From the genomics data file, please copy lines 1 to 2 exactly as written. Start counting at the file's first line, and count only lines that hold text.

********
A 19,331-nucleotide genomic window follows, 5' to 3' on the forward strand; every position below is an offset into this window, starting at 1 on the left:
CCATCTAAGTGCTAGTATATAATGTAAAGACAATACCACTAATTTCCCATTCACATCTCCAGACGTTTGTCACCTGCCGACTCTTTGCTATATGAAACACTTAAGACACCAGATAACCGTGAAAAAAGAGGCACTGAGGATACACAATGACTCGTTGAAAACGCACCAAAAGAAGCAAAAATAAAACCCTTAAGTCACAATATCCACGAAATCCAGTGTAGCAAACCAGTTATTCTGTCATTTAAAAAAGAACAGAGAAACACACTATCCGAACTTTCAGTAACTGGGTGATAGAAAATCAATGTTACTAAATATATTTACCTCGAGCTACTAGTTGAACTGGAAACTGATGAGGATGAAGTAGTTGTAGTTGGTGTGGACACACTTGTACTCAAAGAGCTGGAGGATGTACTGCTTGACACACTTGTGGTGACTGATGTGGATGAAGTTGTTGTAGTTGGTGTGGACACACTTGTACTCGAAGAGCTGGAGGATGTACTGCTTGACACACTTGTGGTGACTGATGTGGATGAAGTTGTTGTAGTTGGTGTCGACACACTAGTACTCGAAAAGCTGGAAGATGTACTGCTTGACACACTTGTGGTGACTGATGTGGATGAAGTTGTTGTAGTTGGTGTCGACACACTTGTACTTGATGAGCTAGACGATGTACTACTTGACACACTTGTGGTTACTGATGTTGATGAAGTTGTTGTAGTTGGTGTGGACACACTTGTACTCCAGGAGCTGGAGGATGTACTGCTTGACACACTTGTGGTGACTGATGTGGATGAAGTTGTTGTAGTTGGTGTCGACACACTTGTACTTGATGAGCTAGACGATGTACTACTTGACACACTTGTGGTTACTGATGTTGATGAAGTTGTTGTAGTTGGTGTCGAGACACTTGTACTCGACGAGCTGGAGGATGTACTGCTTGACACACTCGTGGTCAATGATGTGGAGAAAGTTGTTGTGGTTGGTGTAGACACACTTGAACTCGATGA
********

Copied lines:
A 19,331-nucleotide genomic window follows, 5' to 3' on the forward strand; every position below is an offset into this window, starting at 1 on the left:
CCATCTAAGTGCTAGTATATAATGTAAAGACAATACCACTAATTTCCCATTCACATCTCCAGACGTTTGTCACCTGCCGACTCTTTGCTATATGAAACACTTAAGACACCAGATAACCGTGAAAAAAGAGGCACTGAGGATACACAATGACTCGTTGAAAACGCACCAAAAGAAGCAAAAATAAAACCCTTAAGTCACAATATCCACGAAATCCAGTGTAGCAAACCAGTTATTCTGTCATTTAAAAAAGAACAGAGAAACACACTATCCGAACTTTCAGTAACTGGGTGATAGAAAATCAATGTTACTAAATATATTTACCTCGAGCTACTAGTTGAACTGGAAACTGATGAGGATGAAGTAGTTGTAGTTGGTGTGGACACACTTGTACTCAAAGAGCTGGAGGATGTACTGCTTGACACACTTGTGGTGACTGATGTGGATGAAGTTGTTGTAGTTGGTGTGGACACACTTGTACTCGAAGAGCTGGAGGATGTACTGCTTGACACACTTGTGGTGACTGATGTGGATGAAGTTGTTGTAGTTGGTGTCGACACACTAGTACTCGAAAAGCTGGAAGATGTACTGCTTGACACACTTGTGGTGACTGATGTGGATGAAGTTGTTGTAGTTGGTGTCGACACACTTGTACTTGATGAGCTAGACGATGTACTACTTGACACACTTGTGGTTACTGATGTTGATGAAGTTGTTGTAGTTGGTGTGGACACACTTGTACTCCAGGAGCTGGAGGATGTACTGCTTGACACACTTGTGGTGACTGATGTGGATGAAGTTGTTGTAGTTGGTGTCGACACACTTGTACTTGATGAGCTAGACGATGTACTACTTGACACACTTGTGGTTACTGATGTTGATGAAGTTGTTGTAGTTGGTGTCGAGACACTTGTACTCGACGAGCTGGAGGATGTACTGCTTGACACACTCGTGGTCAATGATGTGGAGAAAGTTGTTGTGGTTGGTGTAGACACACTTGAACTCGATGA